Judge Sides with U.S. Bank in Data Breach Suit

U.S. District Judge David Doty said that E-Shops Corporation's lawsuit was missing key information to back up its claims that it lost money as a result of U.S. Bank concealing a breach of its data.

A federal judge on Thursday ruled in favor of Minneapolis-based U.S. Bank in a data breach lawsuit filed last year by E-Shops Corporation, which does business as Paintball Punks.

Lake Havasu City, Arizona-based Paintball Punks-which sells paintball equipment online and bills itself as a “small, family-owned” operation-claimed that U.S. Bank was aware of a data breach but allowed “compromised” credit-card accounts to remain active.

From August to December 2009, Paintball Punks allegedly received nine fraudulent orders from customers using U.S. Bank credit cards-orders that cost the company roughly $11,260. The company claims that U.S. Bank was aware of a breach of its data but concealed the matter.

But U.S. District Judge David Doty dismissed the lawsuit on Thursday, saying that Paintball Punks failed to include important information in its suit to support its allegations against the bank.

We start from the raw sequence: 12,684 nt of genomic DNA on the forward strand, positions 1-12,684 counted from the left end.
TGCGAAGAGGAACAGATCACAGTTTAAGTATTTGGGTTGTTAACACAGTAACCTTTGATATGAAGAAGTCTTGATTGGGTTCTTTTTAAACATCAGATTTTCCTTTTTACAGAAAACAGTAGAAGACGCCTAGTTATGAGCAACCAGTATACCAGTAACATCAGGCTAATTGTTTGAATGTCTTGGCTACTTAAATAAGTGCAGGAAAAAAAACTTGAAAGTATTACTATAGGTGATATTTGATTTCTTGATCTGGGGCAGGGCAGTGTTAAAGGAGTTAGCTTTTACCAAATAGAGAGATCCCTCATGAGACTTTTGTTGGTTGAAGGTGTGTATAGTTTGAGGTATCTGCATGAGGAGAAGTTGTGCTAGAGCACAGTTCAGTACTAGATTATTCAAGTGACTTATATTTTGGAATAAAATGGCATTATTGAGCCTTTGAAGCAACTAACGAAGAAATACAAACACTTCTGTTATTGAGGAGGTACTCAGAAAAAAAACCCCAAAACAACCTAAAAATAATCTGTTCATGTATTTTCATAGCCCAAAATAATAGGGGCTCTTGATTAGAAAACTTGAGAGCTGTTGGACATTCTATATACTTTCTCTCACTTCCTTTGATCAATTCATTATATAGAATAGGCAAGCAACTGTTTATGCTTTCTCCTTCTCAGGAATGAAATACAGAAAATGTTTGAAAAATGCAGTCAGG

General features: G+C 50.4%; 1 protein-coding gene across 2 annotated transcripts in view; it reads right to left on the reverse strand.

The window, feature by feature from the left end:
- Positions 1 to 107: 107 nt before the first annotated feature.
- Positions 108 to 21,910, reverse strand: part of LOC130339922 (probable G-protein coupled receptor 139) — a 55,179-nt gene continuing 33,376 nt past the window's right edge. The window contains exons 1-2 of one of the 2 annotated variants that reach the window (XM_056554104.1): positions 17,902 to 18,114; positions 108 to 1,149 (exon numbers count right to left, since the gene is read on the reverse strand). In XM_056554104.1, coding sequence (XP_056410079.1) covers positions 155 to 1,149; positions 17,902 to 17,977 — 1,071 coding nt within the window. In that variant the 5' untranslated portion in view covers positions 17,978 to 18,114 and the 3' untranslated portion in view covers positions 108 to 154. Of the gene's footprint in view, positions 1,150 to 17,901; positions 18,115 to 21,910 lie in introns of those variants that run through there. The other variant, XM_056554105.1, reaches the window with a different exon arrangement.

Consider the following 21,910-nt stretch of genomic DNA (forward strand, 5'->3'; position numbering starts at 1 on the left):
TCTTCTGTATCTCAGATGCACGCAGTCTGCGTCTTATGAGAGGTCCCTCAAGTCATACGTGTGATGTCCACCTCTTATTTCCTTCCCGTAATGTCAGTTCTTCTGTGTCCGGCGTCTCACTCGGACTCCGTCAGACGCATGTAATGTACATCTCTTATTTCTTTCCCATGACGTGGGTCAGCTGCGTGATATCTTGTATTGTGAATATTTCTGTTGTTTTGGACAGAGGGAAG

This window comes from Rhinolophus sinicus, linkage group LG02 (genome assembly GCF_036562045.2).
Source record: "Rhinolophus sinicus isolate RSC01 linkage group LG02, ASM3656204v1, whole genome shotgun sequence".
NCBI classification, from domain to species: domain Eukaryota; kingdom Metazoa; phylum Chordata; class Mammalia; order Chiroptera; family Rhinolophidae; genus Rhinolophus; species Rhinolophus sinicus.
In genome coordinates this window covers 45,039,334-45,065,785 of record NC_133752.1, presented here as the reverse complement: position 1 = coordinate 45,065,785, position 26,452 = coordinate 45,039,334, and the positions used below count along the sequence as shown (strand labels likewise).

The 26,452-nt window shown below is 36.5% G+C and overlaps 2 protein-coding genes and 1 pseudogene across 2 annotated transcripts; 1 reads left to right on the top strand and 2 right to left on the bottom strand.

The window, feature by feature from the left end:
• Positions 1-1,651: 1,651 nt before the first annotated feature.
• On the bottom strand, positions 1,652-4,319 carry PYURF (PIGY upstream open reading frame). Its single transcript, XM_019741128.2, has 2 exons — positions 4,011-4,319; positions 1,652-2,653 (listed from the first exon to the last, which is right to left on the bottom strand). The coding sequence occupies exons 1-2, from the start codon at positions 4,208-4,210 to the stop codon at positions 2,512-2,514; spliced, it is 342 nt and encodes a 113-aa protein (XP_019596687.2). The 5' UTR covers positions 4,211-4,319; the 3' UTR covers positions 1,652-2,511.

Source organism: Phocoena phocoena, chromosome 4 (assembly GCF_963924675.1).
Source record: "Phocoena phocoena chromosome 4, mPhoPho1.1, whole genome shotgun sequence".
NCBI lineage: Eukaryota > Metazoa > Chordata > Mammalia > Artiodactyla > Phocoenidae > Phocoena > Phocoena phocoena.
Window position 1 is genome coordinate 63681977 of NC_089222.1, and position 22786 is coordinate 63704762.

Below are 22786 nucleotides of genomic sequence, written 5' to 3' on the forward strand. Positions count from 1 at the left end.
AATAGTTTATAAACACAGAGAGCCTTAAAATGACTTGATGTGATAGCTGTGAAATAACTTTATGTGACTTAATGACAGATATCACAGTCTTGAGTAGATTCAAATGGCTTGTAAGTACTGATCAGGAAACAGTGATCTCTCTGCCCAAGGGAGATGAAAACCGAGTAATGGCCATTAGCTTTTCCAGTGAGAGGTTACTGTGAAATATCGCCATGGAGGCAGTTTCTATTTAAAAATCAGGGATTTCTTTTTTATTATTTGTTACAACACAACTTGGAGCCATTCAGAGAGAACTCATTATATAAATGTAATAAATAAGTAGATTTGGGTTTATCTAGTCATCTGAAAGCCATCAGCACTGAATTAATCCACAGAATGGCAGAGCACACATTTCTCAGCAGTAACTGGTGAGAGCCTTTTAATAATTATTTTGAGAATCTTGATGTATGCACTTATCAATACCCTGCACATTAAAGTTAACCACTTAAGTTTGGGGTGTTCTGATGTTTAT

For example, the company accuses U.S. Bank of aiding and abetting fraud, but it failed to specify details about these claims, including the “who, what, when, where, and how” of the alleged fraud, according to Doty.

“The complaint provides no specific factual assertions about the nature of the data breach, how it occurred, when it occurred, or where it occurred,” Doty wrote in his order.

The suit was originally filed in November in Hennepin County District Court and was moved in December to U.S. District Court in Minneapolis.